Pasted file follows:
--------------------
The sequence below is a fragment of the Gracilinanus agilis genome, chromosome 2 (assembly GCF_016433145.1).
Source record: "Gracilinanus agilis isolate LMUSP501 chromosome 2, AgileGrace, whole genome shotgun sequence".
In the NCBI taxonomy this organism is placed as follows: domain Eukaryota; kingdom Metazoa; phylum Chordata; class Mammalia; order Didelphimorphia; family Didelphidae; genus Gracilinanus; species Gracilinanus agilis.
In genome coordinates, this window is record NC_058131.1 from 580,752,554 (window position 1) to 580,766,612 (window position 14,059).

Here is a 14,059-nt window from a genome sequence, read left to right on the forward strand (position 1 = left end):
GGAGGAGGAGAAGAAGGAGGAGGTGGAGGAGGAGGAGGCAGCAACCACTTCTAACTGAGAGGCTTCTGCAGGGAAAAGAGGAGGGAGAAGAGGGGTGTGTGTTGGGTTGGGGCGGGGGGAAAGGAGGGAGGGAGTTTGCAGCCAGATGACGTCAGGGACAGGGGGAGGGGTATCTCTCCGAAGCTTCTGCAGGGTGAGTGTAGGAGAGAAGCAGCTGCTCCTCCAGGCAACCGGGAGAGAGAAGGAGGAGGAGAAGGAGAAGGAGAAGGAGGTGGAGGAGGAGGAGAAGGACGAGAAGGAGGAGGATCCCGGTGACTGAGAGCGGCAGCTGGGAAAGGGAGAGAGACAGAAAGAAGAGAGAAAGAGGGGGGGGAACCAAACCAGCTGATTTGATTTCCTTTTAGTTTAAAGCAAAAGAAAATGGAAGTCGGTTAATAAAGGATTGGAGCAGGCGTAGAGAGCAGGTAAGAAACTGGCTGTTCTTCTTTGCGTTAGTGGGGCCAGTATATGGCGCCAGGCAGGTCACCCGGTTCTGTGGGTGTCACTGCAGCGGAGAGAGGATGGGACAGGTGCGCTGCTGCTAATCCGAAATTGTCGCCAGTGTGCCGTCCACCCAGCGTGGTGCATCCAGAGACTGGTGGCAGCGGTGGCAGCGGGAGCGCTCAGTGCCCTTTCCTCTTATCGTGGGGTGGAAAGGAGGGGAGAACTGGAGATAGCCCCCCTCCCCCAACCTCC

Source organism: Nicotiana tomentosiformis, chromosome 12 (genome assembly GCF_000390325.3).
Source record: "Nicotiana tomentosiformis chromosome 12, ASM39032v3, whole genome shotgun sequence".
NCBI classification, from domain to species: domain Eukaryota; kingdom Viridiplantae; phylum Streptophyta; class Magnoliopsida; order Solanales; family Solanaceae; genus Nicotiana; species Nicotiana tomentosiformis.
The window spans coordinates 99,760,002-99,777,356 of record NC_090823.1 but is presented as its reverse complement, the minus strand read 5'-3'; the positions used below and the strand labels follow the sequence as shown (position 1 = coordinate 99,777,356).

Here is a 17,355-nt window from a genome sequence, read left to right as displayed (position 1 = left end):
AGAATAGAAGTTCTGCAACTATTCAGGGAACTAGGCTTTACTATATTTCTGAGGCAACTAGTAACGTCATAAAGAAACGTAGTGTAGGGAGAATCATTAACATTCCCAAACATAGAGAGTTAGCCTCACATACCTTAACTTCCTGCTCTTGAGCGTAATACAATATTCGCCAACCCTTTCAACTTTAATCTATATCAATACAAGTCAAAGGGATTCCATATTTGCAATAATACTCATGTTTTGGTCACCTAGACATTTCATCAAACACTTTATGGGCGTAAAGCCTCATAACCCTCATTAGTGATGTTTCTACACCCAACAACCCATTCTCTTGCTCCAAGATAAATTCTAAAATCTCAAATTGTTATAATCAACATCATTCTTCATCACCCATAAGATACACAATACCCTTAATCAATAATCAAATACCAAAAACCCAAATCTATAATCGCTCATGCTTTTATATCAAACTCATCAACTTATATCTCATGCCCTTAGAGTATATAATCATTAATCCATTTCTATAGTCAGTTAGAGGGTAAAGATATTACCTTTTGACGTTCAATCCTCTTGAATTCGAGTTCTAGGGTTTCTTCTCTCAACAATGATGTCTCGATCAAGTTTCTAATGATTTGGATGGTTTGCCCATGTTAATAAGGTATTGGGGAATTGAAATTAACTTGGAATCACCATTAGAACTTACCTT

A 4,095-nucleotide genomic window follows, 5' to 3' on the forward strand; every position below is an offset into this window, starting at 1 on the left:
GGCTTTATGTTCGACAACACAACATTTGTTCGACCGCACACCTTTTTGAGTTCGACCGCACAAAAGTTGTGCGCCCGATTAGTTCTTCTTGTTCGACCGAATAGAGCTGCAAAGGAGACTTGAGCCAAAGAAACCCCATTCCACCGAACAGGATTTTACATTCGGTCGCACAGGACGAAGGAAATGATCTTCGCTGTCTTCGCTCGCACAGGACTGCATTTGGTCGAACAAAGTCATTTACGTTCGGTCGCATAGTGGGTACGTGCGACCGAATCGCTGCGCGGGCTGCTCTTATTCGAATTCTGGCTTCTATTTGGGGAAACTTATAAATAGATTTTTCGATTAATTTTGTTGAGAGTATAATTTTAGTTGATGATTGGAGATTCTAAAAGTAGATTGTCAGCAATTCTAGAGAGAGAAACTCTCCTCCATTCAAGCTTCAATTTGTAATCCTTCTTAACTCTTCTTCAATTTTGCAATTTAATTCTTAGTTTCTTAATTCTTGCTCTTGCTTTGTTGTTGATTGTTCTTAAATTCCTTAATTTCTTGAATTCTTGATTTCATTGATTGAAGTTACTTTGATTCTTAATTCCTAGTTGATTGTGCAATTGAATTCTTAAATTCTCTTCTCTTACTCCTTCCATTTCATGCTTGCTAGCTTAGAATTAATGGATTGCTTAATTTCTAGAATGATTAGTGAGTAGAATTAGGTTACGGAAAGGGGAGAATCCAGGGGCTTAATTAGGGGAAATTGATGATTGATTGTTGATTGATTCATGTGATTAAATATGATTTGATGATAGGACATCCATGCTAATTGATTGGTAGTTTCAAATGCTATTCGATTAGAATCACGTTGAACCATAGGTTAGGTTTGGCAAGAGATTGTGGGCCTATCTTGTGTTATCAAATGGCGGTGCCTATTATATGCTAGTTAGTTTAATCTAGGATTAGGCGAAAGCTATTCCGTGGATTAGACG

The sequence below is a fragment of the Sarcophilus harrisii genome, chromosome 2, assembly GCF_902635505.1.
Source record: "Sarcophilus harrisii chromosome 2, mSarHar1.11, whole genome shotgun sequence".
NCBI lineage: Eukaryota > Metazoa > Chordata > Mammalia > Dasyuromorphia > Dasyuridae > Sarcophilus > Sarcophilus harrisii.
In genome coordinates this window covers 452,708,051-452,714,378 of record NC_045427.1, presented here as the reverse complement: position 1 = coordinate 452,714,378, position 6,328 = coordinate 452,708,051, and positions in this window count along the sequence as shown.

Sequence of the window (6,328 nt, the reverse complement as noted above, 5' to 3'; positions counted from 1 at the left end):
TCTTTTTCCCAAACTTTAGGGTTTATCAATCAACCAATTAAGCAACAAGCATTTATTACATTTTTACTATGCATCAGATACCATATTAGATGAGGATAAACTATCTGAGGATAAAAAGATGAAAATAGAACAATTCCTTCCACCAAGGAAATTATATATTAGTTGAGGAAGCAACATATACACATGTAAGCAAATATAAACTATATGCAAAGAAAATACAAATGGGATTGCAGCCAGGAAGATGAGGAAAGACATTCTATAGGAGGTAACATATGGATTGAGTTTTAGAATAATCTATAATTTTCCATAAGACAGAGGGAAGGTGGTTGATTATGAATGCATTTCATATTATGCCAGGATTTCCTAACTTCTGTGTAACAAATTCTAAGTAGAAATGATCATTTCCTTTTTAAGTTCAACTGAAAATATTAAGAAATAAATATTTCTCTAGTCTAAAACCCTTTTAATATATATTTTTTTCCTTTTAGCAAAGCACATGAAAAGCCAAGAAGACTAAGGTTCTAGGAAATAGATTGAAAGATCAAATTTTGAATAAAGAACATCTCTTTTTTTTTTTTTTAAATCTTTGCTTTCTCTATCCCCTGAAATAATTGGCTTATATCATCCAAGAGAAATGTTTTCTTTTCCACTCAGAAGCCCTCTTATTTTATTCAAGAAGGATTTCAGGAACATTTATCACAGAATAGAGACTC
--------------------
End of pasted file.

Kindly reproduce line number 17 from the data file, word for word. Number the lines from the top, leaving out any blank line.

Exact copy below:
NCBI lineage: Eukaryota > Metazoa > Chordata > Mammalia > Dasyuromorphia > Dasyuridae > Sarcophilus > Sarcophilus harrisii.